Biodegradation experiment of [D-Leu1] microcystin-LR
The biodegradation experiment of [D-Leu1] Microcystin–LR was carried out in a first screening basis, with each strain that was isolated from water and sediment samples collected at spots P1 and P2.
The experiment was conducted with 30 mL MSM in each flask, which had previously been autoclaved at 120 kgf/cm2 for 30 minutes. Three amber flasks were kept for the treatment and three were kept for control. Eight microliters of [D-Leu1] microcystin-LR at 3.7 μg.L−1 was added to each flask, so that the approximate concentration was 1 μg.L−1.
Treatment flasks had bacterial samples from the culture dishes whereas control flasks did not have bacterial strains.
The experiment was kept in a microbiological heater Certomat® BS-1 (Germany) at 27°C, in dim light to prevent the toxin from degrading due to intense light.
During the experiment, samples were collected for analysis every three days, on average; all handling was done in a microbiological chamber with a Bunsen burner. Total sampling time was 30 days. Medium samples were labeled and stored in a freezer at –20°C for further analysis by ELISA immunoassay.
Selection and isolation of the strain to perform the biodegradation assay
At the end of the experiment with sediment, when the concentration of the toxin [D-Leu1] microcystin-LR reached “zero”, a sample of this bacterial strain was removed from the flasks and inoculated in MSM on a Petri dish with the addition of 8 g.L−1 glucose anhydrous and 15 g.L−1 agar. The strain was then denominated DMXS. In order to guarantee the purity of the isolated, the strain was inoculated in Petri plates containing growth media with pure D-Leu microcystin-LR. A pure isolate was considered a colony (single form) which was repeatedly replicated successfully.
Evaluation of toxin [D-Leu1] microcystin-LR concentration by Elisa Immunoassay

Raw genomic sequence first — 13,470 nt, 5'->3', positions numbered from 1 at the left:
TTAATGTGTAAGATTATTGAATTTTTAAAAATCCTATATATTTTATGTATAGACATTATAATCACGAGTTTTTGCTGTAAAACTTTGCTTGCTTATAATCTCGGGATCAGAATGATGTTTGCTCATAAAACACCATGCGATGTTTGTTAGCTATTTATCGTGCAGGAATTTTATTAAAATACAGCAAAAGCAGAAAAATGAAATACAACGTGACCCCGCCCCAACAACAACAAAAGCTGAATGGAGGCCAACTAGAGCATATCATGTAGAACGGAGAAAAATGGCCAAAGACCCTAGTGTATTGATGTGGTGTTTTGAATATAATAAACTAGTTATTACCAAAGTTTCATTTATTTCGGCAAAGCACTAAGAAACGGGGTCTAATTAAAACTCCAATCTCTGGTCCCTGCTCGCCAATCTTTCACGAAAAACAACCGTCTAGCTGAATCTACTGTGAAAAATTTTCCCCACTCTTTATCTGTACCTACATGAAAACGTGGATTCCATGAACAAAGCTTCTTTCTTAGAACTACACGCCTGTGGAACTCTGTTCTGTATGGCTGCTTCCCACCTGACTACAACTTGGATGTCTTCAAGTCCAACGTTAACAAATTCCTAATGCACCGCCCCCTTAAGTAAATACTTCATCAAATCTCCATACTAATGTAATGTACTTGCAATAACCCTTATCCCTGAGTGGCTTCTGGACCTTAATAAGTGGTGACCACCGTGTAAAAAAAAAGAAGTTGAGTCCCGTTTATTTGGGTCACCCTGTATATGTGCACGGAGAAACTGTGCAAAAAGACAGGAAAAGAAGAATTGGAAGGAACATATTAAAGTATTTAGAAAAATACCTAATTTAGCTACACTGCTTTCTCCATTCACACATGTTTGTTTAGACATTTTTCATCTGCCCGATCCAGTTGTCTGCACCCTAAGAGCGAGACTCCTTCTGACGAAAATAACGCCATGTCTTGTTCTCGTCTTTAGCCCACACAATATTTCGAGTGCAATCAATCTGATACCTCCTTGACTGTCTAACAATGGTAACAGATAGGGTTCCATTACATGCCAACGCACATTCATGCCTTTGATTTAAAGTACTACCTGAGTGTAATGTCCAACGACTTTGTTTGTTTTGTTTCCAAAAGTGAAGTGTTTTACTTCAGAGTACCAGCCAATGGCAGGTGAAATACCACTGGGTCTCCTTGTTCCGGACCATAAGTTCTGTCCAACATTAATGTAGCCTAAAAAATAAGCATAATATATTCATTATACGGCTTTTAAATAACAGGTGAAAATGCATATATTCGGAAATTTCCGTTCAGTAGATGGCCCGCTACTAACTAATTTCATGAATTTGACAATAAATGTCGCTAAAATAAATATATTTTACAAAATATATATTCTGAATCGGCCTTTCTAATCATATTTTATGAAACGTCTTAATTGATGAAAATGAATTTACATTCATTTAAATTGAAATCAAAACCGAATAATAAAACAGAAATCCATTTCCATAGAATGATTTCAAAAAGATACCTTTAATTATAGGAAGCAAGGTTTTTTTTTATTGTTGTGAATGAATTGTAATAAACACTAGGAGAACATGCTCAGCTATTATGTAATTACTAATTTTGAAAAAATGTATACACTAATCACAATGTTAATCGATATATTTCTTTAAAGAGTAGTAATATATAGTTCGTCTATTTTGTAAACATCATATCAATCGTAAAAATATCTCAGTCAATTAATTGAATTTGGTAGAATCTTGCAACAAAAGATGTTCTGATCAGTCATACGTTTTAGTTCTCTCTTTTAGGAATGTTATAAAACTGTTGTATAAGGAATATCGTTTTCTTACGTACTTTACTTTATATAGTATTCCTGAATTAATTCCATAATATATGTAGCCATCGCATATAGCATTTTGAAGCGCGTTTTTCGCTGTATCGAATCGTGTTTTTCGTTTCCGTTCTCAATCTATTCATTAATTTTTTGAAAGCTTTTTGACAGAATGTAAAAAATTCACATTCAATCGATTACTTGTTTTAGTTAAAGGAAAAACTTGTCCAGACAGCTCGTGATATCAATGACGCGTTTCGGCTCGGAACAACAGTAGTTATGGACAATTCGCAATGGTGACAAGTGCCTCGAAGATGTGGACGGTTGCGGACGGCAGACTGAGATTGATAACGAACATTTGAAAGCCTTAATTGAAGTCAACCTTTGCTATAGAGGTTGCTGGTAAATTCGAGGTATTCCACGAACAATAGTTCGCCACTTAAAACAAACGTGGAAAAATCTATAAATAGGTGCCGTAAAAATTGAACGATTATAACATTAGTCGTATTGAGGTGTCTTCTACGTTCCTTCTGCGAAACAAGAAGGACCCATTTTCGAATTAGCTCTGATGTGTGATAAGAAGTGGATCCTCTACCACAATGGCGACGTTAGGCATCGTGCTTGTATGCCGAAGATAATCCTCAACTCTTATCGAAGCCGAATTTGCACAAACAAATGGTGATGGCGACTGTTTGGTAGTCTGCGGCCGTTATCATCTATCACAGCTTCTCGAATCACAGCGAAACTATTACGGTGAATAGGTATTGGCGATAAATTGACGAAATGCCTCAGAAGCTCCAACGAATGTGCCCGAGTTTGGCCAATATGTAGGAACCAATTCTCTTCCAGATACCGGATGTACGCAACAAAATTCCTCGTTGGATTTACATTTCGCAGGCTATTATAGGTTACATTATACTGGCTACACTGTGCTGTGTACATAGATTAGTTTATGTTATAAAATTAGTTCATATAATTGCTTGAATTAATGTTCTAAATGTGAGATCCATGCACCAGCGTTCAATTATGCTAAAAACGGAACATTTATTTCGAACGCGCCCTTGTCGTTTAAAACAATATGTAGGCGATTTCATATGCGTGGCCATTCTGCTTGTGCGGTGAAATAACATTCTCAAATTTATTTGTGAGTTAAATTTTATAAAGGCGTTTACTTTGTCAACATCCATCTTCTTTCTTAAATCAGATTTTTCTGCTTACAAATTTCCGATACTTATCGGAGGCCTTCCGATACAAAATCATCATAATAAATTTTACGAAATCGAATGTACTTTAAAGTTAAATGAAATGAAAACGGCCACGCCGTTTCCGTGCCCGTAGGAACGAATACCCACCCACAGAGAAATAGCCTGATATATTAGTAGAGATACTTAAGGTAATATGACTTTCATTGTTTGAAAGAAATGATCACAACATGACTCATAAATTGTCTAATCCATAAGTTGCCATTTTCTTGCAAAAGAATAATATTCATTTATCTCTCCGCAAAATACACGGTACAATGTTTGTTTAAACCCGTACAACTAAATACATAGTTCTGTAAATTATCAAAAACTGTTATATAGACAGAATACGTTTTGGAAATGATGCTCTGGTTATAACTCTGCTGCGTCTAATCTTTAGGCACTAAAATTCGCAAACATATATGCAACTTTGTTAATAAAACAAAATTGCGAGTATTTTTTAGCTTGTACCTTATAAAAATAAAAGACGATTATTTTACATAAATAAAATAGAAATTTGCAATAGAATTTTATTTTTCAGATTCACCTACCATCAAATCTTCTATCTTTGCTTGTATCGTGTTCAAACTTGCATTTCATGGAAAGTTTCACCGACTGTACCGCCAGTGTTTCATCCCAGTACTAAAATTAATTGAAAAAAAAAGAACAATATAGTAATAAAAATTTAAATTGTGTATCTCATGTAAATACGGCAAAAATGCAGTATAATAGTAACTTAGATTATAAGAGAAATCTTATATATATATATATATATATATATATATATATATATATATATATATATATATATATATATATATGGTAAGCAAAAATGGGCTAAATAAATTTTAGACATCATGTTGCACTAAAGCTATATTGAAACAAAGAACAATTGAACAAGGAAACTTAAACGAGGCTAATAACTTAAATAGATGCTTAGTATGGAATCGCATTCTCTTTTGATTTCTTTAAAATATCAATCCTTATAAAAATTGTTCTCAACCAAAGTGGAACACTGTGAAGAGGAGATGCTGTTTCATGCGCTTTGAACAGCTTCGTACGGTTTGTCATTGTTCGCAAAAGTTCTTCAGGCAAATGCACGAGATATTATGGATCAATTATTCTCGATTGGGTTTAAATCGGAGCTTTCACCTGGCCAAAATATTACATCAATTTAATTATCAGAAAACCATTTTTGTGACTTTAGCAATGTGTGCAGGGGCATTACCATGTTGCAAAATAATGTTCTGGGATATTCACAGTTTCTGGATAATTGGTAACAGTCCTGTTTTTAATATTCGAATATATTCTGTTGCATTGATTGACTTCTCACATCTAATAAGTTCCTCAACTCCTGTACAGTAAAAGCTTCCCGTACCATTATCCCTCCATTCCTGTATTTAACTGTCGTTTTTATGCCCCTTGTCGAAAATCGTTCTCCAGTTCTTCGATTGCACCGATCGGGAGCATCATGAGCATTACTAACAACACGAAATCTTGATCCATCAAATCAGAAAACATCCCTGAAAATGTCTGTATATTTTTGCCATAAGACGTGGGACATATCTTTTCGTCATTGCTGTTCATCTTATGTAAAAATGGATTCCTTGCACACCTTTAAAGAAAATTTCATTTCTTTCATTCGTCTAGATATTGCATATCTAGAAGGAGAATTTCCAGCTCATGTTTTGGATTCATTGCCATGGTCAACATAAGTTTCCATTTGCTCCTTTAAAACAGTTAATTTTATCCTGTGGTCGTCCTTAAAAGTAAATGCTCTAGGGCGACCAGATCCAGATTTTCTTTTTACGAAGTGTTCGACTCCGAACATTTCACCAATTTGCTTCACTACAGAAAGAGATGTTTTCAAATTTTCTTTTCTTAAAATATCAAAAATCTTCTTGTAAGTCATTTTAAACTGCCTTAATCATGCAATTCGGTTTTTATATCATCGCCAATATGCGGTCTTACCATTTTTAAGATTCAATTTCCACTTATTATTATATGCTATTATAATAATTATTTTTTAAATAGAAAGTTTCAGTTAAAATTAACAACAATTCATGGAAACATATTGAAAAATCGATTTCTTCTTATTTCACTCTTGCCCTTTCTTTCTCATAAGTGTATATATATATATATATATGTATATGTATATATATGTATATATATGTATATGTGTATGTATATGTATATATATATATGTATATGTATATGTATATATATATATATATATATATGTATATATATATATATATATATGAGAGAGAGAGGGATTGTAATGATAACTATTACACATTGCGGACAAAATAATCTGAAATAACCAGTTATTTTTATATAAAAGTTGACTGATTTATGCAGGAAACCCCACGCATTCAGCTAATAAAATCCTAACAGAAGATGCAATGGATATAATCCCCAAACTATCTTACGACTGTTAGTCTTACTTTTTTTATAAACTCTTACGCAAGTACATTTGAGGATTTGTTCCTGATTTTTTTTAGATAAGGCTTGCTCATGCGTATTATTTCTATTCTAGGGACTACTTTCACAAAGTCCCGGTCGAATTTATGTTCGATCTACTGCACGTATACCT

Assessment of toxin levels was carried out by ELISA immunoassay with specific antibodies for microcystins. This test has high sensitivity and detects toxins in concentrations as low as 0.05 up to 2.5 μg.L−1. The ELISA kit (Abraxis, USA) was used in accordance with the methodology recommended by the manufacturer.
Bacterial count was performed through epifluorescence microscopy in a Zeiss Axioplan microscope (Germany) and using the software UTHSCSA Image Tool (Version 3.0) (http://compdent.uthscsa.edu/dig/download.html). Samples were filtered through polycarbonate membranes (Nuclepore, Whatman, UK; pore 0.2 μm) and colored with Irgalan black. Samples were then dyed with acridine orange in accordance with the methodology proposed by Hobbie et al.  to count bacteria in samples fixed with Lugol’s solution [27,28]. This fluorochrome emits green or orangish red fluorescence when it binds to bacterial DNA or RNA, respectively. We took advantage of the image by dividing the screen in several equal squares. For each screen containing an image divided in more than a 100 squares, we choose randomly a minimum of 30 squares to be counted.
DNA was extracted from 1-mL cell cultures by the Wizard Genomic DNA Purification kit (Promega, USA) in accordance with the supplier’s instructions. Extraction products were visualized on 1% agarose gel with GelRed (Biotium, USA). Primers of 16S segment (forward 5′-CCTACGGGAGGCAGCAG-3′ and reverse 5′-GACTACCAGGGTATCTAATC-3′) were designed as previously described . DNA sample was amplified through polymerase chain reaction (PCR), which was performed in accordance with Ritchie et al. , except for the primer annealing temperature, which was optimized for 58°C. PCR products (approximately 400-bp long) were analyzed on GelRed-stained 1% agarose gel, with Low DNA Mass Ladder (Invitrogen, Thermo Fisher Scientific, USA) as the molecular weight marker, and then purified by enzymes exonuclease I and shrimp alkaline phosphatase. Purified PCR products were sequenced in both directions by a MegaBACE 1000 automated sequencer (GE Healthcare, UK). The resulting chromatograms were analyzed and the DNA sequence was identified through the Basic Local Alignment Search Tool (BLAST–GenBank National Center for Biotechnology Information).
The 16S rRNA gene sequences used in the phylogenetic analysis were retrieved from the GenBank (accession numbers given in parentheses) as follows: P. aeruginosa YL84 (CP007147), P. alcaligenes LMG 1224 T (Z76653), P. citronellolis DSM 50332 T (Z76659), P. stutzeri ATCC 17589 (U25432), P. oleovorans DSM 1045 T (Z76665), P. flavescens B62 (U01916) and P. putida DSM 291 T (Z76667), and were aligned through the ClustalX program . An unrooted phylogenetic tree was constructed with the MEGA 6.0 program  and the statistical Neighbor-Joining method  with proportional (p) distance was used.